Las Vegas Sands is not Zimmerman’s first controversial client. In the mid-2000s, he collaborated with Cooper on an effort to help Broadwater Energy — a company owned by Shell Oil — get state approval for a natural gas terminal along the Long Island Sound. The proposed terminal, which would have connected to an existing pipeline transporting natural gas from Canada, drew immediate opposition from members of both political parties concerned about its potential impact on the regional ecosystem and national security.

Then-state Sen. Carl Marcellino, a Long Island Republican who chaired the state Senate Environmental Conservation Committee, questioned a Broadwater executive in a 2005 hearing about whether the terminal might make a juicy target for a potential terrorist.

“Are we building a bomb in the middle of Long Island Sound?” he asked.

Ultimately, in 2008, opposition to the project prompted the state government to deem it inconsistent with environmental guidelines for the Long Island Sound. Facing an all-but-certain defeat, Broadwater officially pulled the plug on the project in 2012.

By the time Zimmerman ran against Santos in 2022, however, he was touting his commitment to protecting the Long Island Sound from pollution.

“I pledge to be a stalwart defender of the Long Island Sound ecosystem and to work every day to safeguard the public health of the constituents of the 3rd Congressional District,” Zimmerman wrote in a September tweet celebrating an endorsement from the League of Conservation Voters.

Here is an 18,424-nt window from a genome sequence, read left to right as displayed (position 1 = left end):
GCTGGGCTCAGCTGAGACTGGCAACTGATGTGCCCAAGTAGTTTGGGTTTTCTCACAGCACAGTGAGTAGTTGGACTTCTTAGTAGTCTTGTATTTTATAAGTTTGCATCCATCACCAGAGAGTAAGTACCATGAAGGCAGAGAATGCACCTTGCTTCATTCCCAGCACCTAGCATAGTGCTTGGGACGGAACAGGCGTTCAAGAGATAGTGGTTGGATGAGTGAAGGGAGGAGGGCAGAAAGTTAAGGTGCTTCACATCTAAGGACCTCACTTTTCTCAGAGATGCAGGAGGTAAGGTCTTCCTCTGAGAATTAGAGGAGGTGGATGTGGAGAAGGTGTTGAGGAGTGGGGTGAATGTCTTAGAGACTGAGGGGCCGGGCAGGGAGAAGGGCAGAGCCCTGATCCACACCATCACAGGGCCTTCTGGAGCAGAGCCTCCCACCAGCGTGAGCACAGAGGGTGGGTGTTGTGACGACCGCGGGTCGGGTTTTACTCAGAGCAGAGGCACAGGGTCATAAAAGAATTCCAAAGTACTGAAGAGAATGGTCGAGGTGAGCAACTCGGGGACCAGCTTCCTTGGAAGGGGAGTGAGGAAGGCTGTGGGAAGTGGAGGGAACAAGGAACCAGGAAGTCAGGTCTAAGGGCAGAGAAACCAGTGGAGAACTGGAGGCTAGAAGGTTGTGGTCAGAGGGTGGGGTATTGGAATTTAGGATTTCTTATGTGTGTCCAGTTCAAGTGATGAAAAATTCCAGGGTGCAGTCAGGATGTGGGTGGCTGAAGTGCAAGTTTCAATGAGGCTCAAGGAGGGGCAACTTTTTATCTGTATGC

Still, Zimmerman’s work for Las Vegas Sands is likely to have the biggest impact on another run for Congress due to the horse trading and lobbying that characterizes gaming license fights in which billions of dollars are at stake.

New York Gov. Kathy Hochul (D) effectively controls the state’s gaming commission, which gets the final say on who receives the new “downstate” casino licenses. Along the way, other state and local elected officials will have the chance to weigh in on proposals submitted by companies competing for the new licenses. That, in turn, makes the licensing process a potential fundraising opportunity for politicians with sway in the matter, and a lucrative opening for the various consultants and lobbyists who specialize in securing influence in Albany.

The country’s biggest casinos have long fantasized about breaking into the metropolitan New York City market, which currently has two “racinos” — partial casinos with horse betting — but not full-scale casino operations. The New York state legislature’s April authorization of three casino licenses in or around New York City has set off a scramble for a license in which Las Vegas Sands is now competing.

If Las Vegas Sands wins its bid for a casino license on Long Island, the location will be the company’s only domestic property. Las Vegas Sands, which has massive properties in China and Singapore, sold its last remaining Las Vegas complexes — the Venetian and the Sands Expo and Convention Center — in March 2021.

Many states have embraced legal gambling for the new revenue it provides. And in union strongholds like New York, casinos that agree not to fight unionization drives often also benefit from the political support of influential labor unions like the Hotel Trades Council.

It remains unclear how Las Vegas Sands plans to approach relations with organized labor in New York. The company famously employed a scorched-earth approach against unionization efforts at its former Las Vegas properties.

But the gaming giant’s proposal to redevelop the Nassau Coliseum site has the support of John Durso, the president of the Long Island Federation of Labor, an umbrella group for the region’s unions.

“We must not miss this opportunity to deliver for our residents,” Durso told Newsday in January.